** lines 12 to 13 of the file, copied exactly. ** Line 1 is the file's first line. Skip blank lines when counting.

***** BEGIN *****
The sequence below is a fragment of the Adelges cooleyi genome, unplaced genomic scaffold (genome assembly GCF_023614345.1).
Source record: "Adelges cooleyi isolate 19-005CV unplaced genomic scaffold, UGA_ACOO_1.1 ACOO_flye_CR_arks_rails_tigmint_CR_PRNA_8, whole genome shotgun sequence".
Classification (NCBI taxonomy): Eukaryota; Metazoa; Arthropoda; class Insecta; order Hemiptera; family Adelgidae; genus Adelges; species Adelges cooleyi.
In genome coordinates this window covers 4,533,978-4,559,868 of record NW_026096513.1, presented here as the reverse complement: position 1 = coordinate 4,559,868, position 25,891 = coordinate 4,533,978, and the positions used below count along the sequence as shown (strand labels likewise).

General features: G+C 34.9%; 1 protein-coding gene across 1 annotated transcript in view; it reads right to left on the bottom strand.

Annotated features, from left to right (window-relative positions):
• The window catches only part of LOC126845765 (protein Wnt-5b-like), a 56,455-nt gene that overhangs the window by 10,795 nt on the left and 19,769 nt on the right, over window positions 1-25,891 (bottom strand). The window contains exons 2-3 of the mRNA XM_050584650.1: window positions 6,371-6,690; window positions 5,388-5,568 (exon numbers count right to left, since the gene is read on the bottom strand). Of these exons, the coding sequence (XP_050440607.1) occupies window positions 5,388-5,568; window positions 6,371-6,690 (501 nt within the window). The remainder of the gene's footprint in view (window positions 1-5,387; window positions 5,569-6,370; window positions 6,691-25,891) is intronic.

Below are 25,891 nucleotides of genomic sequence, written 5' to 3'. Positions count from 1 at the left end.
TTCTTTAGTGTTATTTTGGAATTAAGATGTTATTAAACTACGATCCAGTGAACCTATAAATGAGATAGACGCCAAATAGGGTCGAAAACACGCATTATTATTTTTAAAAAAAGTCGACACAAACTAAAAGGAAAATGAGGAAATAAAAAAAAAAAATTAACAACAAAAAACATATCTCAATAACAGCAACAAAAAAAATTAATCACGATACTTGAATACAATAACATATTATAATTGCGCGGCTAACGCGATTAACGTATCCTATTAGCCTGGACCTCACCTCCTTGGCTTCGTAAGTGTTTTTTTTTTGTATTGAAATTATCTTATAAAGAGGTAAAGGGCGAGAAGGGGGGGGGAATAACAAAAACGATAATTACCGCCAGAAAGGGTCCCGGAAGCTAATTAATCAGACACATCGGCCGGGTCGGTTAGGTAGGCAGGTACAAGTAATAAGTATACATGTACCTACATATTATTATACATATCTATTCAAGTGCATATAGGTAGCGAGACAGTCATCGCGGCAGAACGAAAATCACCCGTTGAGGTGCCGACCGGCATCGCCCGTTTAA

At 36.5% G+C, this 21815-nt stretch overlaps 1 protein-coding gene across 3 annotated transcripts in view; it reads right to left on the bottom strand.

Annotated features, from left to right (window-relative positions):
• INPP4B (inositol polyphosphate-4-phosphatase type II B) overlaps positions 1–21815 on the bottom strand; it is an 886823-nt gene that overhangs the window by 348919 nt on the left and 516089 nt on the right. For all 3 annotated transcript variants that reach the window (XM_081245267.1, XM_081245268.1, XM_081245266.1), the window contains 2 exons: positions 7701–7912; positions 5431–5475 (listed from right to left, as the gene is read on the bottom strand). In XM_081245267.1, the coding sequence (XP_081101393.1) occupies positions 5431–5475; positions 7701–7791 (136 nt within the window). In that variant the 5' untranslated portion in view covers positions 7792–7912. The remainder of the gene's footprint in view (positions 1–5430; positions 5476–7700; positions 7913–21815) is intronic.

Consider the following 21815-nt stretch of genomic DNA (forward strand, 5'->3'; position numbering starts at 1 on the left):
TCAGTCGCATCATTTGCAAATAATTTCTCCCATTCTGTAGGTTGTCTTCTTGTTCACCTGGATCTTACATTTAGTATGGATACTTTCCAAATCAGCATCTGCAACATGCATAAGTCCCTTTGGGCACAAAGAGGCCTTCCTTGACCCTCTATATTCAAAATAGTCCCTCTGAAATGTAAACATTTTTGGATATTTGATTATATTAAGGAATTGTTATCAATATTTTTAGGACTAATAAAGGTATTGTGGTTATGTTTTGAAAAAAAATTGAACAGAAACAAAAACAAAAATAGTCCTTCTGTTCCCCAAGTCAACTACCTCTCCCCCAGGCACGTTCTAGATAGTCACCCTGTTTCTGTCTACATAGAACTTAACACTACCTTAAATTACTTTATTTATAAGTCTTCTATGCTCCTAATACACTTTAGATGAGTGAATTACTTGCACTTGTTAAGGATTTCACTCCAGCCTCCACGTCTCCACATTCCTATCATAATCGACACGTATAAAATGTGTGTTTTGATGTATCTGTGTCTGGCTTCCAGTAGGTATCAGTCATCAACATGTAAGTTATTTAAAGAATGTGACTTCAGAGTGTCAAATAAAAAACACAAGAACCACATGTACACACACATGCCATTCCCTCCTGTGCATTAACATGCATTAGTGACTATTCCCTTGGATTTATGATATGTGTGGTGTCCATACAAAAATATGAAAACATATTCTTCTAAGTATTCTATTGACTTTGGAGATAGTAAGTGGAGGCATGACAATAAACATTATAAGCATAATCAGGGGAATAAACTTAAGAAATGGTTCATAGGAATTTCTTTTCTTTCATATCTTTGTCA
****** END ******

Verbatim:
• INPP4B (inositol polyphosphate-4-phosphatase type II B) overlaps positions 1–21815 on the bottom strand; it is an 886823-nt gene that overhangs the window by 348919 nt on the left and 516089 nt on the right. For all 3 annotated transcript variants that reach the window (XM_081245267.1, XM_081245268.1, XM_081245266.1), the window contains 2 exons: positions 7701–7912; positions 5431–5475 (listed from right to left, as the gene is read on the bottom strand). In XM_081245267.1, the coding sequence (XP_081101393.1) occupies positions 5431–5475; positions 7701–7791 (136 nt within the window). In that variant the 5' untranslated portion in view covers positions 7792–7912. The remainder of the gene's footprint in view (positions 1–5430; positions 5476–7700; positions 7913–21815) is intronic.

Consider the following 21815-nt stretch of genomic DNA (forward strand, 5'->3'; position numbering starts at 1 on the left):